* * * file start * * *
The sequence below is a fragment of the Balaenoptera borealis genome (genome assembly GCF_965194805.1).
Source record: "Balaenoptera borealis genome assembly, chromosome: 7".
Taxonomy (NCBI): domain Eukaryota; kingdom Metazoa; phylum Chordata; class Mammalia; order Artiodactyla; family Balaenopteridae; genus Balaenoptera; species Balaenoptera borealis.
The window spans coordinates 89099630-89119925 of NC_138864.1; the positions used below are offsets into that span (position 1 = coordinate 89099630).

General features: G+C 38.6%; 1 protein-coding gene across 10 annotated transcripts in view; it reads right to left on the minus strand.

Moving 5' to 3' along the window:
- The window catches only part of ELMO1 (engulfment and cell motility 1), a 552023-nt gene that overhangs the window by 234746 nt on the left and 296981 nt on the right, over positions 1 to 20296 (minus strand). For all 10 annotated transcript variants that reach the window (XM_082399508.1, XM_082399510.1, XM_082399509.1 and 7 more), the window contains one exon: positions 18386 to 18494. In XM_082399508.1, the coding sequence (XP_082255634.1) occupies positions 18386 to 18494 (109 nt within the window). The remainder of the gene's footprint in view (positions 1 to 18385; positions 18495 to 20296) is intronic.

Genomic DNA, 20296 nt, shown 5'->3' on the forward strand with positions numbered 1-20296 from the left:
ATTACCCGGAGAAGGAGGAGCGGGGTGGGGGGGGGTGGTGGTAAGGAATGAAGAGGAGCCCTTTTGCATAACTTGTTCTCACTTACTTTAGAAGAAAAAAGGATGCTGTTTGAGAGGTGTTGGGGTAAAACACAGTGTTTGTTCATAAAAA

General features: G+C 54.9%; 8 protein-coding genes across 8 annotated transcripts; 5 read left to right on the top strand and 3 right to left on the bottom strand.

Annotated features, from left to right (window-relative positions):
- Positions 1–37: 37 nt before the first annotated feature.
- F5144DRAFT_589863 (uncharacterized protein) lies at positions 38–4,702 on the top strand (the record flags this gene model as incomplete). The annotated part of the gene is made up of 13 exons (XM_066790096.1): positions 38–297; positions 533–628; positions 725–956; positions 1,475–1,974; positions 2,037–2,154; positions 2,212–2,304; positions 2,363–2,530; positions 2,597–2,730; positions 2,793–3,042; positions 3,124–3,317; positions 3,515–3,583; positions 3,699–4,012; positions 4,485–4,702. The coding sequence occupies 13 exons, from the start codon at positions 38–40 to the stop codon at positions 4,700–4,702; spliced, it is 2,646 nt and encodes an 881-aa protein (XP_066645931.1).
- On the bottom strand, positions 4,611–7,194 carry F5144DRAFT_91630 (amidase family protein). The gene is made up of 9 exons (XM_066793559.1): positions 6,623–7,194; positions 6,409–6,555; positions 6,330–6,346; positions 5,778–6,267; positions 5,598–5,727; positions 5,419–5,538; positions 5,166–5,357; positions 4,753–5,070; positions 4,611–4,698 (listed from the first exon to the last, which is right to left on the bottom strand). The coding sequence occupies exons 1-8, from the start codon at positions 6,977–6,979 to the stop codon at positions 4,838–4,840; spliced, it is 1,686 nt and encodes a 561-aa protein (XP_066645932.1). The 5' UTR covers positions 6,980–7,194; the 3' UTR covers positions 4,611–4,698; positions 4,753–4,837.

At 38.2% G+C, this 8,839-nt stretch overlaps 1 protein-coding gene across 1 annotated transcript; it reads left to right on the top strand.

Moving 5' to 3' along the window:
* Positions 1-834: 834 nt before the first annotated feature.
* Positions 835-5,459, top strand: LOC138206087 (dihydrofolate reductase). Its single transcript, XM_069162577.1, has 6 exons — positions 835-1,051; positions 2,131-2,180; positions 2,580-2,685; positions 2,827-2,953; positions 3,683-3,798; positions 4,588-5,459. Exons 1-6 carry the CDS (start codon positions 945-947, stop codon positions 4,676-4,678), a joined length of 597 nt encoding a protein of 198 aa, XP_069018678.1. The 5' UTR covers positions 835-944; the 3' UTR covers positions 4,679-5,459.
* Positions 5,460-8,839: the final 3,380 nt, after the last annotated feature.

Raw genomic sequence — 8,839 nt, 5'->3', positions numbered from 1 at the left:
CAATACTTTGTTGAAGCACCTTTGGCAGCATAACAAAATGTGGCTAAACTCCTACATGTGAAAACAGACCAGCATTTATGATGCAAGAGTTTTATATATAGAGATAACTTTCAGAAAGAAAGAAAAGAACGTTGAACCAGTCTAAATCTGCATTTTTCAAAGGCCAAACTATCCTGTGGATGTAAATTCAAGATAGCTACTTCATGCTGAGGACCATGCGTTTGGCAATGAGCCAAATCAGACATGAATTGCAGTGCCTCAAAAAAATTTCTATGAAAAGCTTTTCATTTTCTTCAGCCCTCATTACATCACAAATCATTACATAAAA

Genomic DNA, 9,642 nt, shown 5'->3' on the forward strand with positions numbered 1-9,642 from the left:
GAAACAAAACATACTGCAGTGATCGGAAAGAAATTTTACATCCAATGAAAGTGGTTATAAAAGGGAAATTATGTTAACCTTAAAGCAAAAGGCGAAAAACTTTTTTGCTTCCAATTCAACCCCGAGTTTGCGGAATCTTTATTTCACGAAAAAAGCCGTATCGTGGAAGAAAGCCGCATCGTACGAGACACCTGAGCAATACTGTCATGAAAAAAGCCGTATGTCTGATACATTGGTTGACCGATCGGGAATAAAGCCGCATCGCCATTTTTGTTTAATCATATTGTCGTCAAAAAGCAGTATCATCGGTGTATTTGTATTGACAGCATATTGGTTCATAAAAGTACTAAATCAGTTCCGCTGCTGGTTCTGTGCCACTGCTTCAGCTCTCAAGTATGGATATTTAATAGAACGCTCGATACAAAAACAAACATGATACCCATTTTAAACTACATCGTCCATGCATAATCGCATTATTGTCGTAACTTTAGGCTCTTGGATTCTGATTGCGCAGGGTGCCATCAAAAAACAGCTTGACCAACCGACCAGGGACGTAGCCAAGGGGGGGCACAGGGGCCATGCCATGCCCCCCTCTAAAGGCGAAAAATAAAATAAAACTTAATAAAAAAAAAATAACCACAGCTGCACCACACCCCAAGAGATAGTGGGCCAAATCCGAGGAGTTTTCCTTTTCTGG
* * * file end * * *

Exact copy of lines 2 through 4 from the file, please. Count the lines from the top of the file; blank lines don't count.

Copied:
Source record: "Balaenoptera borealis genome assembly, chromosome: 7".
Taxonomy (NCBI): domain Eukaryota; kingdom Metazoa; phylum Chordata; class Mammalia; order Artiodactyla; family Balaenopteridae; genus Balaenoptera; species Balaenoptera borealis.
The window spans coordinates 89099630-89119925 of NC_138864.1; the positions used below are offsets into that span (position 1 = coordinate 89099630).